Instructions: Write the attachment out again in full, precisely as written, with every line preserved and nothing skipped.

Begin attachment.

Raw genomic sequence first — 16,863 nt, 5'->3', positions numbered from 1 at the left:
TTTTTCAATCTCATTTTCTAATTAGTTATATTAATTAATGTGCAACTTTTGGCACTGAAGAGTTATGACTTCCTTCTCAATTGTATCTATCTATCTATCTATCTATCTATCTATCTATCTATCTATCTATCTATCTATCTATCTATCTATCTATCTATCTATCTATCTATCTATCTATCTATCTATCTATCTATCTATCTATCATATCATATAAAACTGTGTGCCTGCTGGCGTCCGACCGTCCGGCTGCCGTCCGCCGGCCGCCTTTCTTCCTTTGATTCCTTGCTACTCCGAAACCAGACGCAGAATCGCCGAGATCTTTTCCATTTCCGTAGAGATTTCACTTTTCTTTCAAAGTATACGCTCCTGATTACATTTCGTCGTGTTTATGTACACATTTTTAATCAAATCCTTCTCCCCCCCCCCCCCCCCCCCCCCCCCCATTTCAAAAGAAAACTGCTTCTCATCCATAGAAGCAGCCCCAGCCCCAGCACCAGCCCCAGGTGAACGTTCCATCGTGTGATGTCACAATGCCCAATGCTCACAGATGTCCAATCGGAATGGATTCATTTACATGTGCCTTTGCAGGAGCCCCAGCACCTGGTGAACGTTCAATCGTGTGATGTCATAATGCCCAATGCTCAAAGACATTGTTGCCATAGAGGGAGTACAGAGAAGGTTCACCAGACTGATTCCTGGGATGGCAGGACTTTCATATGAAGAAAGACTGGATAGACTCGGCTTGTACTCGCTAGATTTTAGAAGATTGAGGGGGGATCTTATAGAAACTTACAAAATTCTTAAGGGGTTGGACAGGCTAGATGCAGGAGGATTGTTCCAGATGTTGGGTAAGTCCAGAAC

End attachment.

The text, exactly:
Raw genomic sequence first — 16,863 nt, 5'->3', positions numbered from 1 at the left:
TTTTTCAATCTCATTTTCTAATTAGTTATATTAATTAATGTGCAACTTTTGGCACTGAAGAGTTATGACTTCCTTCTCAATTGTATCTATCTATCTATCTATCTATCTATCTATCTATCTATCTATCTATCTATCTATCTATCTATCTATCTATCTATCTATCTATCTATCTATCTATCTATCTATCTATCTATCTATCTATCATATCATATAAAACTGTGTGCCTGCTGGCGTCCGACCGTCCGGCTGCCGTCCGCCGGCCGCCTTTCTTCCTTTGATTCCTTGCTACTCCGAAACCAGACGCAGAATCGCCGAGATCTTTTCCATTTCCGTAGAGATTTCACTTTTCTTTCAAAGTATACGCTCCTGATTACATTTCGTCGTGTTTATGTACACATTTTTAATCAAATCCTTCTCCCCCCCCCCCCCCCCCCCCCCCCCCATTTCAAAAGAAAACTGCTTCTCATCCATAGAAGCAGCCCCAGCCCCAGCACCAGCCCCAGGTGAACGTTCCATCGTGTGATGTCACAATGCCCAATGCTCACAGATGTCCAATCGGAATGGATTCATTTACATGTGCCTTTGCAGGAGCCCCAGCACCTGGTGAACGTTCAATCGTGTGATGTCATAATGCCCAATGCTCAAAGACATTGTTGCCATAGAGGGAGTACAGAGAAGGTTCACCAGACTGATTCCTGGGATGGCAGGACTTTCATATGAAGAAAGACTGGATAGACTCGGCTTGTACTCGCTAGATTTTAGAAGATTGAGGGGGGATCTTATAGAAACTTACAAAATTCTTAAGGGGTTGGACAGGCTAGATGCAGGAGGATTGTTCCAGATGTTGGGTAAGTCCAGAAC